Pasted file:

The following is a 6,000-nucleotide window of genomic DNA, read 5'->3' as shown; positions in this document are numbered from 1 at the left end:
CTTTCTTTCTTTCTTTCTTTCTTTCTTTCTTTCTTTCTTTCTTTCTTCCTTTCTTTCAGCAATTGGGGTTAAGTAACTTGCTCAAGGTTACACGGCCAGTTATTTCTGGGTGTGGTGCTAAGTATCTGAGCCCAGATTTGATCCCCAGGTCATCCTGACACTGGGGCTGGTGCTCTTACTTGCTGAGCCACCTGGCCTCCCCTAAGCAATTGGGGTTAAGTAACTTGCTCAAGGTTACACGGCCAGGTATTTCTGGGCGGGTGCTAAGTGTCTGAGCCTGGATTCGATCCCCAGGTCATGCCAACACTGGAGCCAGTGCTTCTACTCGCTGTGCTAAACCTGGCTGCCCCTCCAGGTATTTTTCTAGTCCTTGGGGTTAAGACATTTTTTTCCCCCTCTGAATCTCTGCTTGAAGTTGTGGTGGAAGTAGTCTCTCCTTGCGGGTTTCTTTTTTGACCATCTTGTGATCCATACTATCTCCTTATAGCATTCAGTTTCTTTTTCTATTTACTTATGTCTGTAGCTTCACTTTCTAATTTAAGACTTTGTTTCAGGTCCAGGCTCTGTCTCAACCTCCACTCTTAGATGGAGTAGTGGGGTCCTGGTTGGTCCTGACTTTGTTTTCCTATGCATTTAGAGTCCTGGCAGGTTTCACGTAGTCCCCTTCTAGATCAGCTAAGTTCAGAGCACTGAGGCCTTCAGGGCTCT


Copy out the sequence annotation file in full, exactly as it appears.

The following is a 6,000-nucleotide window of genomic DNA, read 5'->3' as shown; positions in this document are numbered from 1 at the left end:
CTTTCTTTCTTTCTTTCTTTCTTTCTTTCTTTCTTTCTTTCTTTCTTCCTTTCTTTCAGCAATTGGGGTTAAGTAACTTGCTCAAGGTTACACGGCCAGTTATTTCTGGGTGTGGTGCTAAGTATCTGAGCCCAGATTTGATCCCCAGGTCATCCTGACACTGGGGCTGGTGCTCTTACTTGCTGAGCCACCTGGCCTCCCCTAAGCAATTGGGGTTAAGTAACTTGCTCAAGGTTACACGGCCAGGTATTTCTGGGCGGGTGCTAAGTGTCTGAGCCTGGATTCGATCCCCAGGTCATGCCAACACTGGAGCCAGTGCTTCTACTCGCTGTGCTAAACCTGGCTGCCCCTCCAGGTATTTTTCTAGTCCTTGGGGTTAAGACATTTTTTTCCCCCTCTGAATCTCTGCTTGAAGTTGTGGTGGAAGTAGTCTCTCCTTGCGGGTTTCTTTTTTGACCATCTTGTGATCCATACTATCTCCTTATAGCATTCAGTTTCTTTTTCTATTTACTTATGTCTGTAGCTTCACTTTCTAATTTAAGACTTTGTTTCAGGTCCAGGCTCTGTCTCAACCTCCACTCTTAGATGGAGTAGTGGGGTCCTGGTTGGTCCTGACTTTGTTTTCCTATGCATTTAGAGTCCTGGCAGGTTTCACGTAGTCCCCTTCTAGATCAGCTAAGTTCAGAGCACTGAGGCCTTCAGGGCTCT